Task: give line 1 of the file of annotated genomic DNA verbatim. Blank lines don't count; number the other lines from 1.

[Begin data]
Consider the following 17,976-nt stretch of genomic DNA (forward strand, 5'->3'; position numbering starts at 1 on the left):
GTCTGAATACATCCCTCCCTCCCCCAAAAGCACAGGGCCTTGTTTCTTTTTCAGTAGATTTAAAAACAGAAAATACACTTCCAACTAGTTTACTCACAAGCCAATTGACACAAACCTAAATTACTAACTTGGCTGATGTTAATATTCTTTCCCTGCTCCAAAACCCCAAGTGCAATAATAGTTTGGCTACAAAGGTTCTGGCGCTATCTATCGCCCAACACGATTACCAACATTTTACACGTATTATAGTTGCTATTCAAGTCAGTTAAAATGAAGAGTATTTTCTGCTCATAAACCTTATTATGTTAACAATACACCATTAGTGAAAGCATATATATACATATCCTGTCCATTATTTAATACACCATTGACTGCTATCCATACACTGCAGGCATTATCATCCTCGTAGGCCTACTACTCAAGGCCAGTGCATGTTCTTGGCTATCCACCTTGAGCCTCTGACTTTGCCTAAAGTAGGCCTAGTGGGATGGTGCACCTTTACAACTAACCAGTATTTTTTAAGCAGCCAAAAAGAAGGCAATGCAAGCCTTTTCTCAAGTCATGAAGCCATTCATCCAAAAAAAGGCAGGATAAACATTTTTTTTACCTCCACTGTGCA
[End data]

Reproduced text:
Consider the following 17,976-nt stretch of genomic DNA (forward strand, 5'->3'; position numbering starts at 1 on the left):